Superphysics Superphysics

Propositions 1-6

by Spinoza
5 minutes  • 974 words
Table of contents

Proposition 1: Thought is an attribute of God, or God is a thinking thing.

Proof: Particular thoughts are modes which express God’s nature, in a certain conditioned manner (Pt. 1, Prop. 25, Coroll.).

God therefore possesses the attribute (Pt. 1, Def. 5) of which the concept is involved in all particular thoughts, which latter are conceived thereby.

Therefore, thought is one of God’s infinite attributes, which express God’s eternal and infinite essence (Pt. 1, Def. 6).

In other words, God is a thinking thing. Q.E.D.

Note: This proposition is also evident from the fact, that we are able to conceive an infinite thinking being.

For, in proportion as a thinking being is conceived as thinking more thoughts, so is it conceived as containing more reality or perfection.

Therefore a being, which can think an infinite number of things in an infinite number of ways, is necessarily infinite, in respect of thinking.

As, therefore, from the consideration of thought alone, we conceive an infinite being, thought is necessarily (Pt. 1, Def. 4 and 6) one of the infinite attributes of God.

Proposition 2: Extension is an attribute of God, or God is an extended thing*.

*Superphysics Note: Extension here is from Descartes as “metaphysical space”

Proof: The proof of this proposition is similar to the proof of the last.

Proposition 3: In God, there is necessarily the idea of his essence and also of all things which necessarily follow from his essence.

Proof: God (by the Prop. 1 of this Part) can think an infinite number of things in infinite ways.

  • He (what is the same thing, by Prop. 16, Part 1) can form the idea of his essence, and of all things which necessarily follow from it.
  • All that is in God’s power necessarily is (Pt. 1, Prop. 35).

Therefore, such an idea as we are considering necessarily is, and in God alone. Q.E.D. (Part 1, Prop. 15)

Note: People understand by the power of God, the free will of God and the right over all things that exist, which latter are accordingly generally considered as contingent.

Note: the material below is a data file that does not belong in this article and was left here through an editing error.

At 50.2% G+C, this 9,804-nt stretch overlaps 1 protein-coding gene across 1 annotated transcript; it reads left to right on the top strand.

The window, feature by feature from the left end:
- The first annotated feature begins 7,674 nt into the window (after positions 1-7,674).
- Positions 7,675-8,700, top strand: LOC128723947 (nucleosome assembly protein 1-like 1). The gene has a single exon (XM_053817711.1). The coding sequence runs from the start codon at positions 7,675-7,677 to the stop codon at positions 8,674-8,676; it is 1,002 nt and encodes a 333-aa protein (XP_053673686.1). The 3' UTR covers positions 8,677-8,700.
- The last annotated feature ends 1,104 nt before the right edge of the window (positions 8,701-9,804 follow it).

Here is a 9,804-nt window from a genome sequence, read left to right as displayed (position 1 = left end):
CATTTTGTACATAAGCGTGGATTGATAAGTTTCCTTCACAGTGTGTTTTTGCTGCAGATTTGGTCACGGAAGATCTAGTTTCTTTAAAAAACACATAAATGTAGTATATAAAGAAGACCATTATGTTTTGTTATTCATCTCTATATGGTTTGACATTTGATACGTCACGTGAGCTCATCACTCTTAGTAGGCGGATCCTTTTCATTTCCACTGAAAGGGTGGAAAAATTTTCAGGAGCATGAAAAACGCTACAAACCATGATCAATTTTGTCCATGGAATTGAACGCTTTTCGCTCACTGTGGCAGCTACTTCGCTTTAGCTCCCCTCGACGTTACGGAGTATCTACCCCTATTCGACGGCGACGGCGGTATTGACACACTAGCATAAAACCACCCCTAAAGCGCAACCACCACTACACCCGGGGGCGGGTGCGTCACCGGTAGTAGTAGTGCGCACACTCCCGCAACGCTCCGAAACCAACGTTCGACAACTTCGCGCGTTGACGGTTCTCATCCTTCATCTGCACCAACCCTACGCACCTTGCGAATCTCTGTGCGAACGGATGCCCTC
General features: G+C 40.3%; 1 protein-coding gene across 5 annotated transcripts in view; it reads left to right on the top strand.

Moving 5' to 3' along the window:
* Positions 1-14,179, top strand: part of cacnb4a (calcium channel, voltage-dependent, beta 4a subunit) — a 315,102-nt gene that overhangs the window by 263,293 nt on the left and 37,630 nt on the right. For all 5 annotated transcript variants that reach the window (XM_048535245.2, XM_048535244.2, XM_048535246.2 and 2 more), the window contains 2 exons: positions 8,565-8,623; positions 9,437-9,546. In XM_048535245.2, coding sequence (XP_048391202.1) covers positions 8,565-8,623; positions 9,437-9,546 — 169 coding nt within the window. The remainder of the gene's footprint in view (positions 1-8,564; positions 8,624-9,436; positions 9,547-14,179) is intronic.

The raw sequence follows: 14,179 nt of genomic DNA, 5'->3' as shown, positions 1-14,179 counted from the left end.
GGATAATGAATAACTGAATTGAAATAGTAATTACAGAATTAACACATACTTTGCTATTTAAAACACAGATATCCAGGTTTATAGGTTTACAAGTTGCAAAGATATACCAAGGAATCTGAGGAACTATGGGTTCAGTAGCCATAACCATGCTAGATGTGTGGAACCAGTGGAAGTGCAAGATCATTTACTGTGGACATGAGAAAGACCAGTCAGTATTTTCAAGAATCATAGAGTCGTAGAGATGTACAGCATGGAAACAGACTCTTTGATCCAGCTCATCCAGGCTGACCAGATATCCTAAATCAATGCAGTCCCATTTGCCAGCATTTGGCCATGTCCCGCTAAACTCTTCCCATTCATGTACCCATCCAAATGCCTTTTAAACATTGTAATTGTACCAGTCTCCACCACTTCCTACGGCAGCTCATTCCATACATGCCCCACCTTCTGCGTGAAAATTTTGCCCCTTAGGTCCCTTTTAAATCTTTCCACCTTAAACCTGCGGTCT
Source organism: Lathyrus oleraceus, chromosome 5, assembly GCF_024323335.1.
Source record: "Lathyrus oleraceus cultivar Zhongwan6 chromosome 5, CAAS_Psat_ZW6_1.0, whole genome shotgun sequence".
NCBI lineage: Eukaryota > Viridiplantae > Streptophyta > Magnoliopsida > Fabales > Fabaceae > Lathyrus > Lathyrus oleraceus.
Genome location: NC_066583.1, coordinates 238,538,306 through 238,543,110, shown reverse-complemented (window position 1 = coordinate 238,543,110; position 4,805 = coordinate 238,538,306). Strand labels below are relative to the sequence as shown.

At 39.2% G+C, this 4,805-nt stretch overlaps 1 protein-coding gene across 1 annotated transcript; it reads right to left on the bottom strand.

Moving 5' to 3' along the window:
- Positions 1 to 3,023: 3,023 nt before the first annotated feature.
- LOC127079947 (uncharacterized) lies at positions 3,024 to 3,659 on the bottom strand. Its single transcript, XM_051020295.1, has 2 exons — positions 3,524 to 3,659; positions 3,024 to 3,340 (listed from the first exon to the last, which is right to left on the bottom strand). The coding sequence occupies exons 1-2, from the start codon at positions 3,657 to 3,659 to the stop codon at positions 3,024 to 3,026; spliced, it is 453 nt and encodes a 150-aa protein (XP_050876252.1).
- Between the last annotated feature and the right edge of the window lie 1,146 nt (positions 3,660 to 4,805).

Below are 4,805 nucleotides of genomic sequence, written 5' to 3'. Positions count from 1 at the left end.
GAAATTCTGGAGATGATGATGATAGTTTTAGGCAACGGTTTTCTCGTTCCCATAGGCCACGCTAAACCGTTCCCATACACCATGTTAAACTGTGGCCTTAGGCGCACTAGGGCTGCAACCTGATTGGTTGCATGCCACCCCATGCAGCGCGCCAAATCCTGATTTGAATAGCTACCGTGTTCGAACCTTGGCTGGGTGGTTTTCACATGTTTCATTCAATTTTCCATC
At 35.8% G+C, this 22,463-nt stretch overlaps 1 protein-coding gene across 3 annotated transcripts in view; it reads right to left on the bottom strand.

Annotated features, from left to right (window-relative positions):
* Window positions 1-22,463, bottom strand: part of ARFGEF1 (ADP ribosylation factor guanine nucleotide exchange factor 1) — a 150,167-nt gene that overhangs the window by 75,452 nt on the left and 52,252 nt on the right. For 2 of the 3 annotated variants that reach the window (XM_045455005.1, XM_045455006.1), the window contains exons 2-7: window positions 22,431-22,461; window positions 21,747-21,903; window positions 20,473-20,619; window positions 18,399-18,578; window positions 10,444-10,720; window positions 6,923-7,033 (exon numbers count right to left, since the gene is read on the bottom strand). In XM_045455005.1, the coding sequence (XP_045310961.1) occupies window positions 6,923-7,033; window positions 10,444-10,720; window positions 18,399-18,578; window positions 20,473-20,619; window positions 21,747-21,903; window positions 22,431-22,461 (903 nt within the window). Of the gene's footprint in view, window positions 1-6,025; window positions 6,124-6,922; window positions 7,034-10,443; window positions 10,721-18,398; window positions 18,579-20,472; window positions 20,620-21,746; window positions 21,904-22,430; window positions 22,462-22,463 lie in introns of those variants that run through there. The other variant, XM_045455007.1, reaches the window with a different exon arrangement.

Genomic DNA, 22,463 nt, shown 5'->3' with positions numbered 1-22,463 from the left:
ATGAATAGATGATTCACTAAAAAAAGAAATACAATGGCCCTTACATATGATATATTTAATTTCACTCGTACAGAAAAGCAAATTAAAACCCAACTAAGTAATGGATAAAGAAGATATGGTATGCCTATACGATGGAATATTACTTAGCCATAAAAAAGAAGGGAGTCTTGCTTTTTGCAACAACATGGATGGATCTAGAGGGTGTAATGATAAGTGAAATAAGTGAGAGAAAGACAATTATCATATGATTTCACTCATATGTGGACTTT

It is said that God has the power to destroy all things and to reduce them to nothing.

God’s power is very often likened to the power of kings. But we have refuted this doctrine (Pt. 1, Prop. 32, Corolls. 1 and 2).

Part 1, Prop. 16 has shown that God acts by the same necessity, as that by which he understands himself.

In other words, as it follows from the necessity of the divine nature, that God understands himself, so also does it follow by the same necessity, that God performs infinite acts in infinite ways.

Part 1, Prop. 34 showed that God’s power is identical with God’s essence in action.

Therefore, it is as impossible for us to conceive God as not acting, as to conceive him as non—existent.

If we pursue this further, it follows that the power we commonly attribute to God (where people often show that God as a man) is a human power, and actually involves a negation of power.

I beg the reader not to confound God’s power with the human power and right of kings.

Proposition 4: The idea of God, from which an infinite number of things follow in infinite ways, can only be one.

Proof: Infinite intellect comprehends nothing except God’s attributes and his modifications (Part 1, Prop. 30).

God is one (Part 1, Prop. 14, Coroll.).

Therefore the idea of God, wherefrom an infinite number of things follow in infinite ways, can only be one. Q.E.D.

Proposition 5: The actual being of ideas has God as its cause, only as he is a thinking thing, not through any other attribute.

That is, the ideas both of the attributes of God and of particular things do not own as their efficient cause their objects (ideata) or the things perceived, but God himself in so far as he is a thinking thing.

Proof: This proposition is evident from Prop. 3 of this Part.

We there concluded that God can form the idea of his essence, and of all things which follow necessarily therefrom, solely because he is a thinking thing, and not because he is the object of his own idea.

Wherefore the actual being of ideas has its cause as God, in so far as he is a thinking thing. It may be differently proved as follows.

The actual being of ideas is a mode of thought.

It is (Part 1, Prop. 25, Coroll.) a mode which expresses the nature of God in a certain way, in so far as he is a thinking thing.

It therefore (Part 1, Prop. 10) involves the conception of no other attribute of God.

Consequently (by Part 1, Ax. 4) it is not the effect of any attribute except thought.

Therefore the actual being of ideas owns God as its cause, as he is considered as a thinking thing. Q.E.D.

Proposition 6. The modes of any given attribute are caused by God, through the mode-ness of those attributes, and not through any other attribute.

Proof: Each attribute is conceived through itself, without any other (Part 1, Prop. 10)

Wherefore the modes of each attribute involve the conception of that attribute, but not of any other.

Thus (Part 1, Ax. 4) they are caused by God, only in so far as he is considered through the attribute whose modes they are, and not in so far as he is considered through any other. Q.E.D.

Corollary: Hence the actual being of things, which are not modes of thought, does not follow from the divine nature, because that nature has prior knowledge of the things.

Things represented in ideas follow, and are derived from their particular attribute, in the same way, and with the same necessity as ideas follow from the attribute of thought.

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